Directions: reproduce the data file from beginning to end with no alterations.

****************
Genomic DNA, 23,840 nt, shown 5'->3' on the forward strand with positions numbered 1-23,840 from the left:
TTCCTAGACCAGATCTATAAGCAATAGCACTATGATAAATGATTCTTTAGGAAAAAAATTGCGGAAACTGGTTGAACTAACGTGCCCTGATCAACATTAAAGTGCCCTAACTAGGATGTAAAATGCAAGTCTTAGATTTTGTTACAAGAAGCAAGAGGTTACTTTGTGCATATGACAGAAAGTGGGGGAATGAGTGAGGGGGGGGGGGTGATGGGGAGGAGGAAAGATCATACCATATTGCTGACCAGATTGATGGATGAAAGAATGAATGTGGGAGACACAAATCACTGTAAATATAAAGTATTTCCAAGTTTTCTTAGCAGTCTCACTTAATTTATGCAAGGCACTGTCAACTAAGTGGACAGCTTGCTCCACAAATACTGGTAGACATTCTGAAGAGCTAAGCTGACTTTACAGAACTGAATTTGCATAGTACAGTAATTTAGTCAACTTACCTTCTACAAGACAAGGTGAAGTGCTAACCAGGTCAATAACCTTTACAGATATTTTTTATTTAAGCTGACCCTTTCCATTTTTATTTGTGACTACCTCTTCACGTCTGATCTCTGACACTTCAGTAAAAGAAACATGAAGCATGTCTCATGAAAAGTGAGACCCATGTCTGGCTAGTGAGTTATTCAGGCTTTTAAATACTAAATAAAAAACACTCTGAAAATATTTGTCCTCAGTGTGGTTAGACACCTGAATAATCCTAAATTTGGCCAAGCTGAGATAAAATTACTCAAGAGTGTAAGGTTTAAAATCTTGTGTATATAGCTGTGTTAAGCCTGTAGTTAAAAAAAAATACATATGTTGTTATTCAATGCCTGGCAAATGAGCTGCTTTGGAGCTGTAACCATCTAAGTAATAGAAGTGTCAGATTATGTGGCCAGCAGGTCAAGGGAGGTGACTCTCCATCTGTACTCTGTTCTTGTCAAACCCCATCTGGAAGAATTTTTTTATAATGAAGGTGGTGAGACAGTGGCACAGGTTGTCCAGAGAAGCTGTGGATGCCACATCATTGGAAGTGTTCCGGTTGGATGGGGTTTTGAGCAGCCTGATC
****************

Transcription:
Genomic DNA, 23,840 nt, shown 5'->3' on the forward strand with positions numbered 1-23,840 from the left:
TTCCTAGACCAGATCTATAAGCAATAGCACTATGATAAATGATTCTTTAGGAAAAAAATTGCGGAAACTGGTTGAACTAACGTGCCCTGATCAACATTAAAGTGCCCTAACTAGGATGTAAAATGCAAGTCTTAGATTTTGTTACAAGAAGCAAGAGGTTACTTTGTGCATATGACAGAAAGTGGGGGAATGAGTGAGGGGGGGGGGGTGATGGGGAGGAGGAAAGATCATACCATATTGCTGACCAGATTGATGGATGAAAGAATGAATGTGGGAGACACAAATCACTGTAAATATAAAGTATTTCCAAGTTTTCTTAGCAGTCTCACTTAATTTATGCAAGGCACTGTCAACTAAGTGGACAGCTTGCTCCACAAATACTGGTAGACATTCTGAAGAGCTAAGCTGACTTTACAGAACTGAATTTGCATAGTACAGTAATTTAGTCAACTTACCTTCTACAAGACAAGGTGAAGTGCTAACCAGGTCAATAACCTTTACAGATATTTTTTATTTAAGCTGACCCTTTCCATTTTTATTTGTGACTACCTCTTCACGTCTGATCTCTGACACTTCAGTAAAAGAAACATGAAGCATGTCTCATGAAAAGTGAGACCCATGTCTGGCTAGTGAGTTATTCAGGCTTTTAAATACTAAATAAAAAACACTCTGAAAATATTTGTCCTCAGTGTGGTTAGACACCTGAATAATCCTAAATTTGGCCAAGCTGAGATAAAATTACTCAAGAGTGTAAGGTTTAAAATCTTGTGTATATAGCTGTGTTAAGCCTGTAGTTAAAAAAAAATACATATGTTGTTATTCAATGCCTGGCAAATGAGCTGCTTTGGAGCTGTAACCATCTAAGTAATAGAAGTGTCAGATTATGTGGCCAGCAGGTCAAGGGAGGTGACTCTCCATCTGTACTCTGTTCTTGTCAAACCCCATCTGGAAGAATTTTTTTATAATGAAGGTGGTGAGACAGTGGCACAGGTTGTCCAGAGAAGCTGTGGATGCCACATCATTGGAAGTGTTCCGGTTGGATGGGGTTTTGAGCAGCCTGATC